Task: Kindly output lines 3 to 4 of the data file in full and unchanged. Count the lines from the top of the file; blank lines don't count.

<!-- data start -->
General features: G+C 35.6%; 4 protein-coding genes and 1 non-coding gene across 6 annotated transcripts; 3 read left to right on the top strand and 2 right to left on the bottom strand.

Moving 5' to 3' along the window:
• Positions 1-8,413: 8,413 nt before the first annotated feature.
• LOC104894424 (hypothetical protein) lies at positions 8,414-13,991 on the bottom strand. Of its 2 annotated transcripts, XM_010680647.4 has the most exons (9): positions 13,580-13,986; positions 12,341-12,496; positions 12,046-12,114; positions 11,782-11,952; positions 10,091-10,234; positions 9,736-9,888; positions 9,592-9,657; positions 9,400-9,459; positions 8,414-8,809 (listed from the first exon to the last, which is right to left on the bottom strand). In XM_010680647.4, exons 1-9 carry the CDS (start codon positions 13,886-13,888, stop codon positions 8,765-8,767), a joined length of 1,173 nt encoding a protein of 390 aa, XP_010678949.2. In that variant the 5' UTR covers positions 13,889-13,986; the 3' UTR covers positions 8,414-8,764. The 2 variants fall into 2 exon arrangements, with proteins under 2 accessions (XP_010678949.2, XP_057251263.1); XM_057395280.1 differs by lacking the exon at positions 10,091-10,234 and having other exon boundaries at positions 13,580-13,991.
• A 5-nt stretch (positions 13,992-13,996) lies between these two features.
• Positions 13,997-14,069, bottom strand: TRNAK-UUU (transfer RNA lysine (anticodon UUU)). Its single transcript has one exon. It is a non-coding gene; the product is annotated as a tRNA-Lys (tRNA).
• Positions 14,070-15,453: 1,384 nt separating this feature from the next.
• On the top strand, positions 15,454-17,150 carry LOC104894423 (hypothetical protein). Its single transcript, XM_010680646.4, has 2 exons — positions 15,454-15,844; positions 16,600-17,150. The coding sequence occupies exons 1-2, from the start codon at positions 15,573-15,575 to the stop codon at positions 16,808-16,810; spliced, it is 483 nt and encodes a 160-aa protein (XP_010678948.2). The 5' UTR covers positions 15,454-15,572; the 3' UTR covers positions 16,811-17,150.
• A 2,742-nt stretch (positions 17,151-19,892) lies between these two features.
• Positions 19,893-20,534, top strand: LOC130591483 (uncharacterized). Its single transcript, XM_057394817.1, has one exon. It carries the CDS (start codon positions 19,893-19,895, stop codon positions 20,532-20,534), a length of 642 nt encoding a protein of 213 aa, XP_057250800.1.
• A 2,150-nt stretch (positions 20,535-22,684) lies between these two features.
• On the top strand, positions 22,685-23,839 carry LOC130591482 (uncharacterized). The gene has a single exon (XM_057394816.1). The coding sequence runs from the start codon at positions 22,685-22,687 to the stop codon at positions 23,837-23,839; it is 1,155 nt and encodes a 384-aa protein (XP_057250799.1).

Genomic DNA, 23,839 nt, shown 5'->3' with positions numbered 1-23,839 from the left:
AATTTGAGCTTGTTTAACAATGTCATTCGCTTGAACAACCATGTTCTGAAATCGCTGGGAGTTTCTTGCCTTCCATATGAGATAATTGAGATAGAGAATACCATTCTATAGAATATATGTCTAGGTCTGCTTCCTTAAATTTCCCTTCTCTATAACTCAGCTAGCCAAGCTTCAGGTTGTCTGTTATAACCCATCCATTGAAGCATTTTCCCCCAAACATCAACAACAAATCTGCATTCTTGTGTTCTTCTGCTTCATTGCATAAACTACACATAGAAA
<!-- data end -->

• Positions 1-8,413: 8,413 nt before the first annotated feature.
• LOC104894424 (hypothetical protein) lies at positions 8,414-13,991 on the bottom strand. Of its 2 annotated transcripts, XM_010680647.4 has the most exons (9): positions 13,580-13,986; positions 12,341-12,496; positions 12,046-12,114; positions 11,782-11,952; positions 10,091-10,234; positions 9,736-9,888; positions 9,592-9,657; positions 9,400-9,459; positions 8,414-8,809 (listed from the first exon to the last, which is right to left on the bottom strand). In XM_010680647.4, exons 1-9 carry the CDS (start codon positions 13,886-13,888, stop codon positions 8,765-8,767), a joined length of 1,173 nt encoding a protein of 390 aa, XP_010678949.2. In that variant the 5' UTR covers positions 13,889-13,986; the 3' UTR covers positions 8,414-8,764. The 2 variants fall into 2 exon arrangements, with proteins under 2 accessions (XP_010678949.2, XP_057251263.1); XM_057395280.1 differs by lacking the exon at positions 10,091-10,234 and having other exon boundaries at positions 13,580-13,991.